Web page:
WRITER: TENNESSEE WILLIAMS
DIRECTOR: SAM YATES
CAST: KATE O'FLYNN; ZUBIN VARLA
HAMPSTEAD THEATRE, LONDON NW3 until 28 AUGUST 2021
REVIEW by SUSAN GRAY
The later plays of Tennessee Williams are notoriously difficult, stemming from a period of grief and substance abuse in the playwright’s life. First performed at the Hampstead Theatre in 1967, The Two Character Play is overshadowed by the experiences of Williams’ sister Rose, who had spells of hospitalisation for mental illness, culminating in a lobotomy in the 1940s, rendering her unable to look after herself, or live independently for the rest of her life. Two years after the play’s London premiere, Williams had a complete breakdown. His state of mind can be glimpsed from his recollection of his creation’s first night at the Hampstead: ‘To tell you the truth, I was in no condition to notice much going on - I behaved abominably.’
Sam Yates’ production treads a careful line between presenting the swirling mental turmoil that gave birth to the The Two Character Play, and presenting a narrative the audience can follow and enjoy. The performance of Kate O’Flynn and Zubin Varla, as siblings Clare and Felice, pull off this tricky balancing act with great energy and style.
We first meet Felice trying to create order from a chaotic, black bin bag strewn stage. Occasionally he checks a console to modify stage and light effects. Clare breezes in, more concerned about tonight’s accommodation for their touring theatre company, than the business of putting on a play. It falls to Felice to break the news there will be no hotel, or fellow players, as they have gone, explaining their absence in a note: ‘Because you and your sister are insane.’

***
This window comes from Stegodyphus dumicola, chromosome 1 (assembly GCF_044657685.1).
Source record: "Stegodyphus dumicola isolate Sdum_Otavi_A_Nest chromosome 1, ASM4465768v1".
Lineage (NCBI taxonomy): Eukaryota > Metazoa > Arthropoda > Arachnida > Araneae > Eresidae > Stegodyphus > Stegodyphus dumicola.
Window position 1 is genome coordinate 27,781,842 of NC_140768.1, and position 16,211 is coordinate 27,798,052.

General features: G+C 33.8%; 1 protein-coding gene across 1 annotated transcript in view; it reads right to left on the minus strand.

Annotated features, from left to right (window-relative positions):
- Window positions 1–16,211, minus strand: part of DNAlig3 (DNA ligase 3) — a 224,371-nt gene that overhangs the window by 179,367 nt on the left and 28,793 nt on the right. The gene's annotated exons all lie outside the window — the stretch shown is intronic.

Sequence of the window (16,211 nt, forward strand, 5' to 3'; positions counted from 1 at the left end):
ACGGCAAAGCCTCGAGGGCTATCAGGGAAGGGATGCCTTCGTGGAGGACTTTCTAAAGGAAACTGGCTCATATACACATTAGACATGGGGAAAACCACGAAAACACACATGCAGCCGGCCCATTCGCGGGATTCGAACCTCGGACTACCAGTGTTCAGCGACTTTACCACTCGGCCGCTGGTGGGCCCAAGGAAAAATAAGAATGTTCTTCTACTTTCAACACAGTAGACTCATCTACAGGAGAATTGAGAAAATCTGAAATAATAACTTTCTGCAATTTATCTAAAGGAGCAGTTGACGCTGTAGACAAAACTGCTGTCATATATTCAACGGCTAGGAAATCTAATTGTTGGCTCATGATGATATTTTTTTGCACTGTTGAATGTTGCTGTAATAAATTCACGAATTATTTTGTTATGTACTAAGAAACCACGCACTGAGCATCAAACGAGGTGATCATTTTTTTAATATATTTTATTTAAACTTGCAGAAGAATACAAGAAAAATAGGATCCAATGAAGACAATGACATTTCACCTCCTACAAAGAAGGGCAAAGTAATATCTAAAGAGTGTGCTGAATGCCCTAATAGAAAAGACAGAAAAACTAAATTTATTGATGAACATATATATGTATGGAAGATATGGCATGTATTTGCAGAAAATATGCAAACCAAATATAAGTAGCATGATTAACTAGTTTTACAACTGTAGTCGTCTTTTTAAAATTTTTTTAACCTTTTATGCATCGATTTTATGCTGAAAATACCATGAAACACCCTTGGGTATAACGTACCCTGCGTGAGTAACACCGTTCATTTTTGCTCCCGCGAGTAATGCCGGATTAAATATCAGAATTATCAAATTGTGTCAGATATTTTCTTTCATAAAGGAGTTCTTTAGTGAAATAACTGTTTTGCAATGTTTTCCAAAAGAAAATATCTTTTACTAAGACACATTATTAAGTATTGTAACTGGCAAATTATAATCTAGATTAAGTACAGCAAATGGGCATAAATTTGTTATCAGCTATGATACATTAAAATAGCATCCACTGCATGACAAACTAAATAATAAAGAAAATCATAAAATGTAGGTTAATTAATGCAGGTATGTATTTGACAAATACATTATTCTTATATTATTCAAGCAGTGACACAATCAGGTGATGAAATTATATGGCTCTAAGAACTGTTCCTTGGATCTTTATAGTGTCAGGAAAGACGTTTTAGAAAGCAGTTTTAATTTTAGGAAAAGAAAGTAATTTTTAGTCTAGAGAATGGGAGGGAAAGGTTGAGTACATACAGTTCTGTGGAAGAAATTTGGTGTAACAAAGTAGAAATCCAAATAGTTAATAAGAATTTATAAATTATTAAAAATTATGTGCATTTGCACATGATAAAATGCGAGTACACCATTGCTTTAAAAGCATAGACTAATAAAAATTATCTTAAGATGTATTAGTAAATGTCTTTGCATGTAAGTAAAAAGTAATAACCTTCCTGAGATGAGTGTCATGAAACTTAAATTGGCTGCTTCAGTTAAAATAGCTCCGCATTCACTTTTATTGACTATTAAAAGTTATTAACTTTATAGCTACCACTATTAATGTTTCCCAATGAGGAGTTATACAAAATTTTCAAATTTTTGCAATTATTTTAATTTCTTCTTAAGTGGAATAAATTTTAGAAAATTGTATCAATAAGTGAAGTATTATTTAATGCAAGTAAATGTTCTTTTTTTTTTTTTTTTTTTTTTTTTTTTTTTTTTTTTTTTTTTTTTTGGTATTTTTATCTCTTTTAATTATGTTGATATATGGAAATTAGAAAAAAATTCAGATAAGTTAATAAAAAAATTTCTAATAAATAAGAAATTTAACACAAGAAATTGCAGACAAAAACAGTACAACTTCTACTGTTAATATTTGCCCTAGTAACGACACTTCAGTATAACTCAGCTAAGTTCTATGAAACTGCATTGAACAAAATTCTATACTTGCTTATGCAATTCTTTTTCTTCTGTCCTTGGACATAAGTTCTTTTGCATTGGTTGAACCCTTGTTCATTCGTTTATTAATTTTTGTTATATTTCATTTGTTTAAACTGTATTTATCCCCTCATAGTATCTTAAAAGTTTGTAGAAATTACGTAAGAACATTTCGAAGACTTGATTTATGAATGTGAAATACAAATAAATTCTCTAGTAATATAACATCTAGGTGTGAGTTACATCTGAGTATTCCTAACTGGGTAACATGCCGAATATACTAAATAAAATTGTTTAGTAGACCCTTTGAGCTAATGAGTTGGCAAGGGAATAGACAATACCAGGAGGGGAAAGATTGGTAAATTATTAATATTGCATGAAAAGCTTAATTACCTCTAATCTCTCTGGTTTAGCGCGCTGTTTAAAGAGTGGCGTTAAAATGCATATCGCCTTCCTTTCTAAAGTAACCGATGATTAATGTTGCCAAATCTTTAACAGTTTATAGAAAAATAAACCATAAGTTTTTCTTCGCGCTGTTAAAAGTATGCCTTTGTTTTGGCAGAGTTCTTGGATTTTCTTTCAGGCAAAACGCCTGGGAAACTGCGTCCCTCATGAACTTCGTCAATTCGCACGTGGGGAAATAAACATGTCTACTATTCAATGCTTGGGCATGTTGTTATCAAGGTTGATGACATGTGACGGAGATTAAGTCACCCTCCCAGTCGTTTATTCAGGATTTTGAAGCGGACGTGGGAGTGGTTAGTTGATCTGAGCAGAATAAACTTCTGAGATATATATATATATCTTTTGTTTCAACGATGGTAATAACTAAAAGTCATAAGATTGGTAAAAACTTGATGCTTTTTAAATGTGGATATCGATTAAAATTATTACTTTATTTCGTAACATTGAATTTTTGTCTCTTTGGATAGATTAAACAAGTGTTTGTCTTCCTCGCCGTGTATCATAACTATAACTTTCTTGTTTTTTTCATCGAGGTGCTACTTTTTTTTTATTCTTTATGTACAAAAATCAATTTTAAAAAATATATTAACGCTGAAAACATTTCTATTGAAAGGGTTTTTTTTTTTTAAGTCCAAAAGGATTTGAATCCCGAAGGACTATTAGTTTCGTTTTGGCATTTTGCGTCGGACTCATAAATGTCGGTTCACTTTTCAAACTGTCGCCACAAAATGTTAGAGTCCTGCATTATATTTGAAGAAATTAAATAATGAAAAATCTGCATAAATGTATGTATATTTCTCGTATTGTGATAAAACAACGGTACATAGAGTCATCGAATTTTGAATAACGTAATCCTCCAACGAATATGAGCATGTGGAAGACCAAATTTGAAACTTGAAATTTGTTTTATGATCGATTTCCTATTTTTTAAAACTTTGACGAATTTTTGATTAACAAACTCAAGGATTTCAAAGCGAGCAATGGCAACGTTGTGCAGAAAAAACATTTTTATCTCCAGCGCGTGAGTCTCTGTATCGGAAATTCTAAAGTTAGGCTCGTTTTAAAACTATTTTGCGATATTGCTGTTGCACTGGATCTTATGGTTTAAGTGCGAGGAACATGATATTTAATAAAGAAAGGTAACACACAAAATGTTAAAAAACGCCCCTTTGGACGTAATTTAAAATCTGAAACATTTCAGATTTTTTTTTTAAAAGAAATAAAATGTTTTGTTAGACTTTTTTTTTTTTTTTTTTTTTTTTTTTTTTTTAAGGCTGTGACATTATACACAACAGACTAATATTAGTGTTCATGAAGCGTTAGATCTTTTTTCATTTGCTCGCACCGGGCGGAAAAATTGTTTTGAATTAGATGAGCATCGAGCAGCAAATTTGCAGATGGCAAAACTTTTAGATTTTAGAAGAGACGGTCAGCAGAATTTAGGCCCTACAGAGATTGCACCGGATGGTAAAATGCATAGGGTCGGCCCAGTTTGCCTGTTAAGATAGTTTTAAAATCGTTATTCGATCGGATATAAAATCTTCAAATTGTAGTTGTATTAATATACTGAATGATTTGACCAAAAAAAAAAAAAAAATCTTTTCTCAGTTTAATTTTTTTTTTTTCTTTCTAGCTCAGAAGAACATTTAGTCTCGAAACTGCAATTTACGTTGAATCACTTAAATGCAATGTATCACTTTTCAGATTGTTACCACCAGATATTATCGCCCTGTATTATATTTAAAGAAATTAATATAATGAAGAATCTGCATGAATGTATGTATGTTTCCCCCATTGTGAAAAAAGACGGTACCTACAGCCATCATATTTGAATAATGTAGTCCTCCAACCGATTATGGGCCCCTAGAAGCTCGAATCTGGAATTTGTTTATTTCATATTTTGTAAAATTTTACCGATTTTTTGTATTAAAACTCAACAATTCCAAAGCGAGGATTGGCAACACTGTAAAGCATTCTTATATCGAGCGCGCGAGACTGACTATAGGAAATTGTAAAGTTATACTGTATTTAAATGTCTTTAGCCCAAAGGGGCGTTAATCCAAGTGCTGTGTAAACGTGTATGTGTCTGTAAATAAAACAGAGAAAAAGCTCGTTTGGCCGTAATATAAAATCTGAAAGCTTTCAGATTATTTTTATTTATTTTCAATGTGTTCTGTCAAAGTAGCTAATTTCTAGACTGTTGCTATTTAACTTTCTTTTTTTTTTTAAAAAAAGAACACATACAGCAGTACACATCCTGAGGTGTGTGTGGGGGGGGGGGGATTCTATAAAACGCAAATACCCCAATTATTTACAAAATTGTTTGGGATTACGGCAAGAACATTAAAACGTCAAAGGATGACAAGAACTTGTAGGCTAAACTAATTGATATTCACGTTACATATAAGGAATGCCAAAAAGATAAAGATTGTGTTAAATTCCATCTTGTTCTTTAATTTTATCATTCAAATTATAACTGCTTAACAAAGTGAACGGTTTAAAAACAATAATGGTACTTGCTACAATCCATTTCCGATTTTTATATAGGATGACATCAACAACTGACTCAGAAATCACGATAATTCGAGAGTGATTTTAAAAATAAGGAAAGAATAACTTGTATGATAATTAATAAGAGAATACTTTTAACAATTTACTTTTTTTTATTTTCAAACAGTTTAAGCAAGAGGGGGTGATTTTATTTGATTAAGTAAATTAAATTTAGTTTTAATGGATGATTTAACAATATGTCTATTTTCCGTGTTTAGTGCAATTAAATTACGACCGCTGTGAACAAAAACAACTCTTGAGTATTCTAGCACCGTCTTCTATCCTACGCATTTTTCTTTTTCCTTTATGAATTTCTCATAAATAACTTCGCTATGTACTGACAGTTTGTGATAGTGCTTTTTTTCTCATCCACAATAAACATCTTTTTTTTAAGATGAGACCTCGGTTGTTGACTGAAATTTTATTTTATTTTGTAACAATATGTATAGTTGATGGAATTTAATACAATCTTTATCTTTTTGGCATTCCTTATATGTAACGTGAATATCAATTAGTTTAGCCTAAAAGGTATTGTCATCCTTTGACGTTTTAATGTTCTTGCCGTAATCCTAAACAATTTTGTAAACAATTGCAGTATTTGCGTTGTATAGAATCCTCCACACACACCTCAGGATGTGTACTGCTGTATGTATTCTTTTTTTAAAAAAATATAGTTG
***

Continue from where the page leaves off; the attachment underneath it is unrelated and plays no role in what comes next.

Faced with abandonment, and the attendant paralysing fear, the siblings perform The Two Character Play. In theory being immersed in the play will keep their minds off their deepest fears, but as The Two Character Play concerns a brother and sister trapped in their dead parents home, the performance exacerbates rather than soothes their increasing terror.
O’Flynn and Varla race about their makeshift stage set, creating make believe interior and exterior spaces, yet somehow always letting us know the increasing desperation of the characters behind the words. The piece is technically demanding, with the two actors having to slip between play and play with a play, and alternate from vivacity to melancholy. Choreography underlines their ability to act as one being, so even when their words are at loggerheads, their essential beings are welded together.
The conclusion is emotionally demanding, as it offers not deliverance or redemption, but compulsion to do whatever is within your immediate scope, however damaging in the long-term that may be. Lighting designer Lee Curran’s menacing shadows, enhance the sense of a mind under siege. This production of The Two Character Play brilliantly captures what it is to strain every sinew against mental disintegration, however futile you know the struggle will ultimately be.